Is it time to “Buy on the Dips?” The question begs an answer, as many have done well over the last year buying on market pullbacks. But the answer may depend on your time frame. Are you a trader or an investor? How much tolerance for pain do you have? If you have practiced this technique for the last month and a half, you have been punished for your efforts.
The sea change to your strategy is projecting where the market will be in six to nine months. The market looks to trade in a declining channel from now until earnings season starts in July. We don’t see where the good news will come from to change the skittishness investors are feeling right now.
On January 4th, 2010 we predicted that the S&P 500 would close the year between 1200 and 1400. This may have been optimistic, but as the market advanced in April it made us nervous. The market had reached our lowest target for the end of the year! This was crazy, to think every problem was behind us and we could return to pre credit crisis valuations so quickly.
Beginning on March 6 of last year, you could buy almost any stock, and if you held it long enough, make a profit. In the words of an old friend, “Inflation covers up a lot of mistakes.” When the market is on a bull run to almost doubling in value, a monkey can pick stocks and make a nice return.
You better not try that now. The market is dancing right above resistance of 1040 on the S&P 500. If we close below this level, where do we go? The next important stop would be at 1009 This is the 38.2% retracement of the market advance from March 2009 to April 2010 If 1009 does not hold, look for support at 943, this is the 50% retracement level. The 943 level has added importance as it was a resistance level for the market last June and earlier in January of 2009.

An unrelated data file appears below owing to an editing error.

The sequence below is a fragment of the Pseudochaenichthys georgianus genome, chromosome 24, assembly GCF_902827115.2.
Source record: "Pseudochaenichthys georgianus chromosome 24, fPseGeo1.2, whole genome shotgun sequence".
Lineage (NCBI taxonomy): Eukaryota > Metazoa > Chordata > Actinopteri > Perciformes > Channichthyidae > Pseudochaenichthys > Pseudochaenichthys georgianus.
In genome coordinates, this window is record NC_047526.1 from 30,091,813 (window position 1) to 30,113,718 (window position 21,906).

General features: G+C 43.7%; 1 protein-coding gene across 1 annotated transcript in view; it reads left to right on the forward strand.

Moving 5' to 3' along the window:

We saw buying kick in Tuesday as the market dropped down to 1042 Will these buyers be punished? Maybe. If you are buying high volatility stocks as a trade you may have hooked your wagon on a mustang that will take you for a harrowing ride. Set your stop just below the low and hold on. If you are an investor with a longer window and willing to put up with a little pain, some blue chips are offering attractive prices. Berkshire's B-shares (BRK.B) and Coca-Cola (KO) shares are discounted 13% off their March and December highs. Exxon (XOM) is discounted 20% from its high last November. Freeport-McMoRan (FCX) is down 32% from its high in January.
Neither I, nor anyone can predict the future; we can only process the information available and make considered decisions. We are neither bullish enough to jump in with both feet or so scared we won’t get in the water. The problem we face is all the talking heads on TV spewing negative views (because if it bleeds it leads). Perception becomes reality. The market will overshoot the bad news this time, just as it overshot the good news in April.
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We believe the market will trade in a range, from 1040 to 1150. The chart above shows the 50-day moving average has acted as resistance on the upside in the last two weeks. This are our parameters established so far. We can easily get an outlier to a lower support level. These should quickly bounce back as they are recognized as buying levels for traders. But be cautious, the trip up could be short lived as we must retest and find the bottom that will hold. 1040 has been tested twice now, three times if you count Feb. 5, 2010.
Disclosure: Long FCX, XOM, BRK.B, KO